I am personally offering a $10,000 reward to the person who can prove unequivocally, from Scripture alone, that God changed the Sabbath day from Saturday, the seventh day, to Sunday the first day.
The successful claimant will:
- Demonstrate from Scripture, with chapter and verse, the prophecy that the Sabbath would change. (Amos 3:7)
- Demonstrate from Scripture, with chapter and verse, where God declared that he had changed the day of rest. (Mal. 3:6)
- Explain how Exodus 31:16-17 does NOT mean ‘perpetual’ and ‘forever.’
- Explain how Isaiah 66:22-24, when speaking of the Sabbath, does NOT mean the seventh day Sabbath.
Any who wish to take this challenge may contact me through this blog’s email/contact form, or in the comment section below.
[Please share and reblog this offer.]
Shalom in Messiah Yeshua,
***Hint for those who dare take the plunge…
You know the saying, “A fool and his money are soon parted”? Well, you’re no fool. 😉
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O I love this! Our South African Rand is not worth much compared to the Dollar, Euro and pound, but I am willing to match this offer. The thing is, somewhere, somebody will take this bait seriously and will be shocked to find out the truth.
Maybe, for starters, prove that Saturday is the seventh day, following your own rules.
That is actually rather simple.
Exodus 31:16-17 says, “So the sons of Israel shall observe the sabbath, to [a]celebrate the sabbath throughout their generations as a perpetual covenant.’ 17 It is a sign between Me and the sons of Israel forever; for in six days the Lord made heaven and earth, but on the seventh day He ceased from labor, and was refreshed.”
‘Throughout their generations,’ ‘perpetual covenant,’ and ‘forever.’
The Jews may not have always kept it properly, as Scripture often admonishes profaning of the Sabbath, but they have always kept it as there is not a hint, not a whiff anywhere in Scripture, even by Yeshua Himself of them having the day wrong. Only that they were not proper in their observance.
As important as this command is, Yeshua would have addressed the wrong day, instead, that is not the testimony of Scripture. Since then, there is ZERO indication of a date change.
At least the Catholics are honest and don’t try to pull the Protestant ‘one day in seven, doesn’t matter which day’ hog-wash.
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But Rambo you proved my suspicion — namely, your argument hinges on (1) arguing from silence, (2) tradition, and (3) question-begging that there is something magic about a specific modulo-seven day, so that the universe would be out of joint if mankind were not celebrating it on the same day of the week as the terminus of creation, and thus Jesus (appealing I suppose to his omniscience?) would have rebuked it.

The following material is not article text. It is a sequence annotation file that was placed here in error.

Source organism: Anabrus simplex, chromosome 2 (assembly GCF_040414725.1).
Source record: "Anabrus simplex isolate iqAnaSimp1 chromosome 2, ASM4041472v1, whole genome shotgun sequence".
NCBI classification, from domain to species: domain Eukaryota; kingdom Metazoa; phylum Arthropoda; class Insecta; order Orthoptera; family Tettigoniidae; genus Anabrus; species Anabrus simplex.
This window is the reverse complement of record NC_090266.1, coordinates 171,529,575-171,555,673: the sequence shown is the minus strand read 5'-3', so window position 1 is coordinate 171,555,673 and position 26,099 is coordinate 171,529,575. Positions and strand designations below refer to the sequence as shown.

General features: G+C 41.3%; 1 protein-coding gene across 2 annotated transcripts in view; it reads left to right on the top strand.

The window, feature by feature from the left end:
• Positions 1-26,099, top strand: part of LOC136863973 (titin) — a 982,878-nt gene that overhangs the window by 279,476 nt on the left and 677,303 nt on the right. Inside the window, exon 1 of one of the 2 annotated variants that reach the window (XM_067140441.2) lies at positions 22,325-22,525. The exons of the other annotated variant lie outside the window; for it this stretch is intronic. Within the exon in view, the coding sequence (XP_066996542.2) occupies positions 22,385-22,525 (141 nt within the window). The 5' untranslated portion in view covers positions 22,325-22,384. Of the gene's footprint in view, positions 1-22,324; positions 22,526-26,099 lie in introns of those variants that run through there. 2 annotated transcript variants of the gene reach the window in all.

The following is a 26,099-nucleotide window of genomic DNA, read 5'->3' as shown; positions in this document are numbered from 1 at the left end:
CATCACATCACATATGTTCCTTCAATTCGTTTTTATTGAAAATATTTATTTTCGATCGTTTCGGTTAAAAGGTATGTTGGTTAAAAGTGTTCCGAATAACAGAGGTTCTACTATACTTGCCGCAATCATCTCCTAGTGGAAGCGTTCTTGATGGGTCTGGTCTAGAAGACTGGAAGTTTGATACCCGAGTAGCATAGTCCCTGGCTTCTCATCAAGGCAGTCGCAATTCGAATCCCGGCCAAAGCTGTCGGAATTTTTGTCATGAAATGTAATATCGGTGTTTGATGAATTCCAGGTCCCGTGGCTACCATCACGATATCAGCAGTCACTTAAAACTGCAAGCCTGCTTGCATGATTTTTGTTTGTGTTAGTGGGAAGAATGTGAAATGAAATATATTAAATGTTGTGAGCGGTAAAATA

BTW, Gary North is the only Protestant I have ever read that argued “doesn’t matter which day.” It’s odd that you would characterize him as “the” Protestant position.
In fact, there is not one whit of evidence anywhere that the seventh day does not fall on Saturday. The “Jews,” as you referred to them, have been celebrating the Sabbath in an unbroken chain since before Mt. Sinai. Never, ever do we see any controversy over day or possible confusion. Even Protestantism doesn’t argue. Enter any church and ask what day is the ‘first day of the week’ and the answer, 99.999% of the time is Sunday. Therefore, by definition, all parties agree that Saturday is the seventh going back as far as we can see.
You would do well to look back in Scripture and see who first uses the term ‘Sabbath.’ It appears to me that Israel knew full well what the Sabbath was before Mt. Sinai.
Honestly, Scripture is amazingly simple and clear on the topic, but Christendom prefers theological gymnastics in order to obfuscate the simplicity so that they then have excuses for doing what they desire. I say again, at least the Roman Catholic church is honest when they claim to have changed the day by their own authority.
As to the Reformers, there were several in the 1600s who espoused any day as long as it was ‘one in seven.’ I think Bunyan was one, but can’t remember. I read that material several years ago when researching. At the end of the day, Protestantism proclaims the ‘first day’ in error. (If they think Sunday is the first day, then by definition the seventh is….)
So, obfuscate, throw red herrings, or ignore, but the ones who have kept the Shabbat for 3500 unbroken years can tell you exactly which day it is. And they’ve died to keep that commandment.
Simply, you have no answer for my questions, and you know that Christendom is willfully wrong.